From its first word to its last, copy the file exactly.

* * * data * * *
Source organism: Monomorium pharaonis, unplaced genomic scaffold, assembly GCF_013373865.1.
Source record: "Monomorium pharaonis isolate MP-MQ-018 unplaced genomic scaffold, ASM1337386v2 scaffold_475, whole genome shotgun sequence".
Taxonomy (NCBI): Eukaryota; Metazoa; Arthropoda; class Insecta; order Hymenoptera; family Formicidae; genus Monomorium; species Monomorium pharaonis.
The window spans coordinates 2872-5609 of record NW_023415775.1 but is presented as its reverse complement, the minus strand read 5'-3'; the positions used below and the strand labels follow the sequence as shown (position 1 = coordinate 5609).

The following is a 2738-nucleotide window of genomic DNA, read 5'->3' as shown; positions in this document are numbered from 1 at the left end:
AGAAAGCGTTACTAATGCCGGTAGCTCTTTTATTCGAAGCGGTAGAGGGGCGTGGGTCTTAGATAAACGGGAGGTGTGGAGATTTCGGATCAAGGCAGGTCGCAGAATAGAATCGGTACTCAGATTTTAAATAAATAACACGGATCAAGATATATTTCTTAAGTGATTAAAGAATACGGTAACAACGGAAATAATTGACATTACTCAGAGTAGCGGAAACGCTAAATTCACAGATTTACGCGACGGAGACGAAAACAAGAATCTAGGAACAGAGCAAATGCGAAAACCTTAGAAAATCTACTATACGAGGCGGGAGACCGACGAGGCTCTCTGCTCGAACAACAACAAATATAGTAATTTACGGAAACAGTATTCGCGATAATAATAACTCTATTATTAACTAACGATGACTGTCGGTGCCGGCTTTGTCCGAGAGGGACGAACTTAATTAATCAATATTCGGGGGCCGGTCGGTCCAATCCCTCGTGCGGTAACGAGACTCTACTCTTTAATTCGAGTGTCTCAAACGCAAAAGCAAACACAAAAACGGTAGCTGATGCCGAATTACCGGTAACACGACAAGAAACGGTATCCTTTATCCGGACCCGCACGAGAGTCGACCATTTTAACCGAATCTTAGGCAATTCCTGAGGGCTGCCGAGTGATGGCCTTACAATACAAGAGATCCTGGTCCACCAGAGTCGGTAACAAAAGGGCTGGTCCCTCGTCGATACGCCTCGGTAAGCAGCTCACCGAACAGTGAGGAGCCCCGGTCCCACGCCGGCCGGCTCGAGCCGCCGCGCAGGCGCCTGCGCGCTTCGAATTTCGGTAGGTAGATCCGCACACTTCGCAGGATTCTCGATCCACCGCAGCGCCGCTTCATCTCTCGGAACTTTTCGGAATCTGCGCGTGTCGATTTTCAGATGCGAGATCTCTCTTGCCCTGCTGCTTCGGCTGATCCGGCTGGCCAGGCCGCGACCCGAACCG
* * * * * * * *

Source organism: Monomorium pharaonis, unplaced genomic scaffold, assembly GCF_013373865.1.
Source record: "Monomorium pharaonis isolate MP-MQ-018 unplaced genomic scaffold, ASM1337386v2 scaffold_475, whole genome shotgun sequence".
Taxonomy (NCBI): Eukaryota; Metazoa; Arthropoda; class Insecta; order Hymenoptera; family Formicidae; genus Monomorium; species Monomorium pharaonis.
The window spans coordinates 2872-5609 of record NW_023415775.1 but is presented as its reverse complement, the minus strand read 5'-3'; the positions used below and the strand labels follow the sequence as shown (position 1 = coordinate 5609).

The following is a 2738-nucleotide window of genomic DNA, read 5'->3' as shown; positions in this document are numbered from 1 at the left end:
AGAAAGCGTTACTAATGCCGGTAGCTCTTTTATTCGAAGCGGTAGAGGGGCGTGGGTCTTAGATAAACGGGAGGTGTGGAGATTTCGGATCAAGGCAGGTCGCAGAATAGAATCGGTACTCAGATTTTAAATAAATAACACGGATCAAGATATATTTCTTAAGTGATTAAAGAATACGGTAACAACGGAAATAATTGACATTACTCAGAGTAGCGGAAACGCTAAATTCACAGATTTACGCGACGGAGACGAAAACAAGAATCTAGGAACAGAGCAAATGCGAAAACCTTAGAAAATCTACTATACGAGGCGGGAGACCGACGAGGCTCTCTGCTCGAACAACAACAAATATAGTAATTTACGGAAACAGTATTCGCGATAATAATAACTCTATTATTAACTAACGATGACTGTCGGTGCCGGCTTTGTCCGAGAGGGACGAACTTAATTAATCAATATTCGGGGGCCGGTCGGTCCAATCCCTCGTGCGGTAACGAGACTCTACTCTTTAATTCGAGTGTCTCAAACGCAAAAGCAAACACAAAAACGGTAGCTGATGCCGAATTACCGGTAACACGACAAGAAACGGTATCCTTTATCCGGACCCGCACGAGAGTCGACCATTTTAACCGAATCTTAGGCAATTCCTGAGGGCTGCCGAGTGATGGCCTTACAATACAAGAGATCCTGGTCCACCAGAGTCGGTAACAAAAGGGCTGGTCCCTCGTCGATACGCCTCGGTAAGCAGCTCACCGAACAGTGAGGAGCCCCGGTCCCACGCCGGCCGGCTCGAGCCGCCGCGCAGGCGCCTGCGCGCTTCGAATTTCGGTAGGTAGATCCGCACACTTCGCAGGATTCTCGATCCACCGCAGCGCCGCTTCATCTCTCGGAACTTTTCGGAATCTGCGCGTGTCGATTTTCAGATGCGAGATCTCTCTTGCCCTGCTGCTTCGGCTGATCCGGCTGGCCAGGCCGCGACCCGAACCG